The effect of nitrate injection on microbial communities from either oil field production water facilities or from a simulated laboratory production water community and its associated bio-films was monitored with reverse sample genome probing (RSGP). Genomic DNA samples from these communities were labeled and used to probe hybridization membranes with 47 genomic DNAs, including thirty sulfate-reducing, one sulfide-oxidizing (CVO), and sixteen heterotrophic bacteria. These had been previously isolated from production waters and characterized with respect to microbial properties, degree of genomic cross hybridization, and partial 16S rRNA gene sequence for identification. The community genomic DNA probe was spiked with an internal standard (phage λ DNA) which was also immobilized on the filter in defined concentrations to allow for quantitative analysis with a phosphor-imaging analyzer. Environmental nitrate injection resulted in a large increase in the amount of the Campylobacter-like, sulfide-oxidizing bacterium, CVO and a decrease in the concentration of sulfide in the production waters. There was no increase in the amounts of the other 46 bacteria, including those capable of nitrate utilization but not sulfide-oxidation. The data indicate that the introduced, high-potential electron acceptor, nitrate, is used primarily for the recycling of sulfide to more oxidized forms.


Oil production and recovery processes can be affected by the metabolic activities of complex microbial communities present in oil fields and their production facilities. Although these communities generally have an abundance of electron donors, such as aliphatic and aromatic hydrocarbons, electron acceptors are usually in short supply. Thus, metabolic activities can be influenced by the introduction of electron acceptors into the community (in order of increasing redox potential: carbon dioxide, sulfur and sulfate, ferric ions, nitrate, and oxygen). Water injection, used to improve oil recovery, can introduce sulfate into the community, subsequently boosting the fraction of sulfate-reducing bacteria (SRB). This in turn results in an increase in the sulfide producing capabilities of the population and can lead to well souring and corrosion. Although this is an undesirable side effect of water flooding, it demonstrates the metabolic potential available in the resident microbial community.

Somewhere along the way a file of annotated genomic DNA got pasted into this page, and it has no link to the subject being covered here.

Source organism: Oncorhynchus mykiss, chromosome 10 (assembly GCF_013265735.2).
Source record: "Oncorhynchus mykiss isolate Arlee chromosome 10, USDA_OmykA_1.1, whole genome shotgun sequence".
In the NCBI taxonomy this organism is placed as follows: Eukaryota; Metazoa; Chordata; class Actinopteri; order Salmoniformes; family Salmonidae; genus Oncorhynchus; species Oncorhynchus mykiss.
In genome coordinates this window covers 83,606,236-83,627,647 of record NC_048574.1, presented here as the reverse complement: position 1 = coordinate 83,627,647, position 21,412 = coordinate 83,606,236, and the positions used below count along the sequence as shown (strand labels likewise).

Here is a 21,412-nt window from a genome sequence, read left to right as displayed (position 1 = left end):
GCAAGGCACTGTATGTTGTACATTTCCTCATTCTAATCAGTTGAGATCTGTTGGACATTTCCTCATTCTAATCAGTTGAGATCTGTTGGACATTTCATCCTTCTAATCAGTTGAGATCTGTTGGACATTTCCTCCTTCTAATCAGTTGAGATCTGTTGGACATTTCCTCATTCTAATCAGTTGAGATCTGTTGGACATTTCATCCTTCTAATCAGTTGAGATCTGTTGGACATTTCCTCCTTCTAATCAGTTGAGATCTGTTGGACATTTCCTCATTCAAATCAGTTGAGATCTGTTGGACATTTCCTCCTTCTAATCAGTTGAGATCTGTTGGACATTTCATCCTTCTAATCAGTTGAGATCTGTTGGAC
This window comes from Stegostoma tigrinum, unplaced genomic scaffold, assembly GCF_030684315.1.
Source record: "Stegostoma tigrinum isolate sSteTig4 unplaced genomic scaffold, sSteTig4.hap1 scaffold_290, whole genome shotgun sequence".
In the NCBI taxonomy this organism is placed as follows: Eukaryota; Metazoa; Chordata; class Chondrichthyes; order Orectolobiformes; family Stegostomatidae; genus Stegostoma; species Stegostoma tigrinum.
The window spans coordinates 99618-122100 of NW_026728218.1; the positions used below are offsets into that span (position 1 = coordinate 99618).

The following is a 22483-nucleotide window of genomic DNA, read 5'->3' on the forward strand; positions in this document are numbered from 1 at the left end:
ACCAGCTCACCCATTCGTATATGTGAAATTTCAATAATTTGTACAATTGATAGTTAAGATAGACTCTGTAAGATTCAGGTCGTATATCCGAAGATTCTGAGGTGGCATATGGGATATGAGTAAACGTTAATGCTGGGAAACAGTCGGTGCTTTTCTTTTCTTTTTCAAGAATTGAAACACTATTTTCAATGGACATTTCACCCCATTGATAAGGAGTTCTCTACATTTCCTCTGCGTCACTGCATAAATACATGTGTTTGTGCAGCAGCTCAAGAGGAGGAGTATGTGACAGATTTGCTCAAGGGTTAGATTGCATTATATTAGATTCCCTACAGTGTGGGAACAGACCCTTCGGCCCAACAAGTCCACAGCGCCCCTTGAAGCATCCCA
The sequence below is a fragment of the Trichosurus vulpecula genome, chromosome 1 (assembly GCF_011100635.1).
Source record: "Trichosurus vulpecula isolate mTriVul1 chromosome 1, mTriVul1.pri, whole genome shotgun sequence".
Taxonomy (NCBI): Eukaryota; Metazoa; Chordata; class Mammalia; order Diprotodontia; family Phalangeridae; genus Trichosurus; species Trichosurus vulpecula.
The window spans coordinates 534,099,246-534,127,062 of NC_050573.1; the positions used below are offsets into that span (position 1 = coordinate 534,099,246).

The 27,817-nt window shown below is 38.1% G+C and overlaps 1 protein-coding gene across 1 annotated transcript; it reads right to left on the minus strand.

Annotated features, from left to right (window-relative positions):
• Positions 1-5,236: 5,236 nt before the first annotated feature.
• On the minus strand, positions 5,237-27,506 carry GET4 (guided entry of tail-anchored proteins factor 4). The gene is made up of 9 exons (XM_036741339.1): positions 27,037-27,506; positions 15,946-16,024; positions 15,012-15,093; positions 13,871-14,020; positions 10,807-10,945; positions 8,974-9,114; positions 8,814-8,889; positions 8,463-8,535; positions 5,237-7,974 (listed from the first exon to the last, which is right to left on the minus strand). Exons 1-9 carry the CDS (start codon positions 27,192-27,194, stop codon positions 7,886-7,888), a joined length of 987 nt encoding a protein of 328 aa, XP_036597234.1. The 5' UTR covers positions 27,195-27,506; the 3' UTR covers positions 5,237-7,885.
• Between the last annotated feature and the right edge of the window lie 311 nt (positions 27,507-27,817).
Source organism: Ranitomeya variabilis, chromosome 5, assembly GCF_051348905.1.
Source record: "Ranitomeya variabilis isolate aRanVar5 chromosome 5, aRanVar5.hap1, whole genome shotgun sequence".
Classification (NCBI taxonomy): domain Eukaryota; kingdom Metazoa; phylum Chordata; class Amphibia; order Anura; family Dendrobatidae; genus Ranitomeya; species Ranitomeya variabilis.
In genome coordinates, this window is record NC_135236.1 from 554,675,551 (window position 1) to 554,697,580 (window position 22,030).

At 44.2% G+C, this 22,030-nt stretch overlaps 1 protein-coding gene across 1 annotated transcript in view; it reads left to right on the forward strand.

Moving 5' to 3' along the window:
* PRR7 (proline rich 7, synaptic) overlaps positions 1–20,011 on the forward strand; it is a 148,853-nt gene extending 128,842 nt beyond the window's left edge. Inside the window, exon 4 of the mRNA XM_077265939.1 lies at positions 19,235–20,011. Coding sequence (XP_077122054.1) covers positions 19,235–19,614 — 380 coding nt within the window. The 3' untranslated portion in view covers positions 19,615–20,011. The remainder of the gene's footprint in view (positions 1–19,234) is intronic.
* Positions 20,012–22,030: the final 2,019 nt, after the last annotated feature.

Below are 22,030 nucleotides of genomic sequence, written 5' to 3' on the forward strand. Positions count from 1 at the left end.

Other potential activities of the community include microbial production of gas, emulsifying biopolymers, blocking non-productive subsurface channels or decreasing sulfide levels to combat well souring and corrosion1. These types of activities are referred to as microbial enhanced oil recovery, or MEOR, and could potentially be realized by introducing an alternate electron acceptor into the community. Well souring and sulfide related corrosion could be managed by encouraging growth of the sulfide-utilizing component of a resident microbial community2.

It is known that there are organisms in oil fields that can couple sulfide oxidation to nitrate reduction2,3,4. Nitrate injection could stimulate these bacteria to scavenge sulfide2,3. However, some SRB are also known to use nitrate as an electron acceptor5,6,7. Furthermore, sulfide oxidation via nitrate reduction may result in increased sulfate and/or sulfur levels. Thus, injecting nitrate into an oil formation may increase the fraction of SRB in the community, thereby increasing the sulfide-producing capabilities of the community.

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